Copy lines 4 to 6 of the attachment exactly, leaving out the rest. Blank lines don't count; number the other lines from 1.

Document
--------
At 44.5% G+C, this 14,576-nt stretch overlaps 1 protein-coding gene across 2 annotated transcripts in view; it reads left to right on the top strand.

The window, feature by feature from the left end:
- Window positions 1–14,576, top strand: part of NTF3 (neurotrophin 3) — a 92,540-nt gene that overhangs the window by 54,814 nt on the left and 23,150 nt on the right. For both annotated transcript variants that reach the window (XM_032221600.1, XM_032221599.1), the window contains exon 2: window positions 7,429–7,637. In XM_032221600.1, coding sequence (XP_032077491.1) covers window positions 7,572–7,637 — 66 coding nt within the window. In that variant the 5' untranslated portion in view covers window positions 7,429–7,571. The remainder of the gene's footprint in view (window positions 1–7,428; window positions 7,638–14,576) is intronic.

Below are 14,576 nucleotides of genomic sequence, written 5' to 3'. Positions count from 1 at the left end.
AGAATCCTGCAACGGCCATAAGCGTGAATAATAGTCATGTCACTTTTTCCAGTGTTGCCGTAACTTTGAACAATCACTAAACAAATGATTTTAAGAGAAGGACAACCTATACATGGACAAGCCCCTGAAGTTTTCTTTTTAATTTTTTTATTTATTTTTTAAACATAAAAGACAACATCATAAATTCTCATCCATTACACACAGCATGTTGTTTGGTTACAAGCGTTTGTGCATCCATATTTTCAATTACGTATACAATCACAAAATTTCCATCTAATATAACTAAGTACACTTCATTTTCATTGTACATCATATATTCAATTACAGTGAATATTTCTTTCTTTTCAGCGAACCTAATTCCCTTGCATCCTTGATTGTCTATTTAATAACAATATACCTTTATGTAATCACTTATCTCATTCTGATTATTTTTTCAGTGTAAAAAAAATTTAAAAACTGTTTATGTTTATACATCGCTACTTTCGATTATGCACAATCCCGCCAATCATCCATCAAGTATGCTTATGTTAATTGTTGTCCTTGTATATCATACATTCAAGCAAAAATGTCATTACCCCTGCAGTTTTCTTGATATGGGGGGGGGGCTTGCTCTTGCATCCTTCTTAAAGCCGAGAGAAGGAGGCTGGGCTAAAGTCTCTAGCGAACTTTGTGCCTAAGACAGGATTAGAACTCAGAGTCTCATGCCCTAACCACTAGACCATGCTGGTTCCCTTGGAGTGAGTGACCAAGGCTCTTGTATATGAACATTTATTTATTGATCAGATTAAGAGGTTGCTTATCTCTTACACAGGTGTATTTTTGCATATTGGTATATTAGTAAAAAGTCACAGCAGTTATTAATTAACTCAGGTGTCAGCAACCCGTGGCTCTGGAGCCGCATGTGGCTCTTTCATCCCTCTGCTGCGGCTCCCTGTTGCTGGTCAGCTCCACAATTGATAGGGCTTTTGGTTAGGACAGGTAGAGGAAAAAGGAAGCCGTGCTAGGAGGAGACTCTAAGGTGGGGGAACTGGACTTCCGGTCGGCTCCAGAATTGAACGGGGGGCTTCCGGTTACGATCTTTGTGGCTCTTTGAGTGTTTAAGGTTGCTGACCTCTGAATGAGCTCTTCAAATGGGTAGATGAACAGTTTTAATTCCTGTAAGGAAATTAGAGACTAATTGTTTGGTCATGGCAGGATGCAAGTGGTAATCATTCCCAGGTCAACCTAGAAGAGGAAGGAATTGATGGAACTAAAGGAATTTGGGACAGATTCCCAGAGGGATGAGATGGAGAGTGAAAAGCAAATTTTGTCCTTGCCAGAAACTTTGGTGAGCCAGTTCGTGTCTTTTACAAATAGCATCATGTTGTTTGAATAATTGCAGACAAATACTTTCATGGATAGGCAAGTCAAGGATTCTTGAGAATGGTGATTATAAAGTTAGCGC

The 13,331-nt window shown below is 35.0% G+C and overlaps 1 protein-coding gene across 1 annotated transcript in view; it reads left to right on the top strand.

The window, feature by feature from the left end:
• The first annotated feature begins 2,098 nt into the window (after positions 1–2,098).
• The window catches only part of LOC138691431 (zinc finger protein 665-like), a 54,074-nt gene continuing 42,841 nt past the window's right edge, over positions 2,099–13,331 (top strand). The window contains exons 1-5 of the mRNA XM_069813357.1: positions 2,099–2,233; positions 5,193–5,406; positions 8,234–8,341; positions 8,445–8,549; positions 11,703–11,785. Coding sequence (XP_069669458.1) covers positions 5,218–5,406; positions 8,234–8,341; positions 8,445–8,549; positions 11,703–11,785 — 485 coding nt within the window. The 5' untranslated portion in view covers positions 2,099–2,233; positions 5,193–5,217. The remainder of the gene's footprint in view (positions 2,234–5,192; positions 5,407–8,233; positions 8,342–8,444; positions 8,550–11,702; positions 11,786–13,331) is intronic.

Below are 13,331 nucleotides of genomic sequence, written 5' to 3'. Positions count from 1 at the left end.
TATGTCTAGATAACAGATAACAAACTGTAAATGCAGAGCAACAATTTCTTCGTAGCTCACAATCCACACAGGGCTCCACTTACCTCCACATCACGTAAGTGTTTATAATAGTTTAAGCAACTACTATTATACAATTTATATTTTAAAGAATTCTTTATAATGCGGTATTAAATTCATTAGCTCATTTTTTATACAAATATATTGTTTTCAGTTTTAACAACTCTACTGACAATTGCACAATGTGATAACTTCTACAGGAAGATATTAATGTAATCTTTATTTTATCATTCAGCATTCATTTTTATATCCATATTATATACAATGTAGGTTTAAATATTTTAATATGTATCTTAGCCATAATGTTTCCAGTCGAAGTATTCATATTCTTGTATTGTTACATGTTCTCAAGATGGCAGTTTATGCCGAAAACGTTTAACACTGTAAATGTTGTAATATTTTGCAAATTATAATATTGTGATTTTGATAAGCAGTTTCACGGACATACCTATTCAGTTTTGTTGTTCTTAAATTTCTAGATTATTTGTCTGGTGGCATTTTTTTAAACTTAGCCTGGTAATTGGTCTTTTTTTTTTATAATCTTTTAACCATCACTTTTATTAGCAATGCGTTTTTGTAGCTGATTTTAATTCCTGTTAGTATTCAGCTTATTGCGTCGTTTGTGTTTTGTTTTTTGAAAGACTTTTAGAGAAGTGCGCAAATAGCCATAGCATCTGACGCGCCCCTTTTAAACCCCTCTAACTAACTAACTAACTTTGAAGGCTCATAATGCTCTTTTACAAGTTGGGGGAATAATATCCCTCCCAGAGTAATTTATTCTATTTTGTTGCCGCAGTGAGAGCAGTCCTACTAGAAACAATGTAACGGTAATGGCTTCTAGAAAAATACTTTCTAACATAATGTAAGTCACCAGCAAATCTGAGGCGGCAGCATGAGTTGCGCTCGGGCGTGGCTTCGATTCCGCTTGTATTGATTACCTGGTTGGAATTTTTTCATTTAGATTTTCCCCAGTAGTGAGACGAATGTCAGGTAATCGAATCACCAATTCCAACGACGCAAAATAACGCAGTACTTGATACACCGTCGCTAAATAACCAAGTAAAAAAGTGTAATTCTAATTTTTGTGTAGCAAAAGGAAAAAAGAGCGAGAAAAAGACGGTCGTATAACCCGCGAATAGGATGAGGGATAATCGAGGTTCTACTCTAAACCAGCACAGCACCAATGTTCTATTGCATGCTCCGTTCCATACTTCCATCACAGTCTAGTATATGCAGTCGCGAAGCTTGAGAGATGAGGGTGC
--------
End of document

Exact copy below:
Below are 14,576 nucleotides of genomic sequence, written 5' to 3'. Positions count from 1 at the left end.
AGAATCCTGCAACGGCCATAAGCGTGAATAATAGTCATGTCACTTTTTCCAGTGTTGCCGTAACTTTGAACAATCACTAAACAAATGATTTTAAGAGAAGGACAACCTATACATGGACAAGCCCCTGAAGTTTTCTTTTTAATTTTTTTATTTATTTTTTAAACATAAAAGACAACATCATAAATTCTCATCCATTACACACAGCATGTTGTTTGGTTACAAGCGTTTGTGCATCCATATTTTCAATTACGTATACAATCACAAAATTTCCATCTAATATAACTAAGTACACTTCATTTTCATTGTACATCATATATTCAATTACAGTGAATATTTCTTTCTTTTCAGCGAACCTAATTCCCTTGCATCCTTGATTGTCTATTTAATAACAATATACCTTTATGTAATCACTTATCTCATTCTGATTATTTTTTCAGTGTAAAAAAAATTTAAAAACTGTTTATGTTTATACATCGCTACTTTCGATTATGCACAATCCCGCCAATCATCCATCAAGTATGCTTATGTTAATTGTTGTCCTTGTATATCATACATTCAAGCAAAAATGTCATTACCCCTGCAGTTTTCTTGATATGGGGGGGGGGCTTGCTCTTGCATCCTTCTTAAAGCCGAGAGAAGGAGGCTGGGCTAAAGTCTCTAGCGAACTTTGTGCCTAAGACAGGATTAGAACTCAGAGTCTCATGCCCTAACCACTAGACCATGCTGGTTCCCTTGGAGTGAGTGACCAAGGCTCTTGTATATGAACATTTATTTATTGATCAGATTAAGAGGTTGCTTATCTCTTACACAGGTGTATTTTTGCATATTGGTATATTAGTAAAAAGTCACAGCAGTTATTAATTAACTCAGGTGTCAGCAACCCGTGGCTCTGGAGCCGCATGTGGCTCTTTCATCCCTCTGCTGCGGCTCCCTGTTGCTGGTCAGCTCCACAATTGATAGGGCTTTTGGTTAGGACAGGTAGAGGAAAAAGGAAGCCGTGCTAGGAGGAGACTCTAAGGTGGGGGAACTGGACTTCCGGTCGGCTCCAGAATTGAACGGGGGGCTTCCGGTTACGATCTTTGTGGCTCTTTGAGTGTTTAAGGTTGCTGACCTCTGAATGAGCTCTTCAAATGGGTAGATGAACAGTTTTAATTCCTGTAAGGAAATTAGAGACTAATTGTTTGGTCATGGCAGGATGCAAGTGGTAATCATTCCCAGGTCAACCTAGAAGAGGAAGGAATTGATGGAACTAAAGGAATTTGGGACAGATTCCCAGAGGGATGAGATGGAGAGTGAAAAGCAAATTTTGTCCTTGCCAGAAACTTTGGTGAGCCAGTTCGTGTCTTTTACAAATAGCATCATGTTGTTTGAATAATTGCAGACAAATACTTTCATGGATAGGCAAGTCAAGGATTCTTGAGAATGGTGATTATAAAGTTAGCGC

The 13,331-nt window shown below is 35.0% G+C and overlaps 1 protein-coding gene across 1 annotated transcript in view; it reads left to right on the top strand.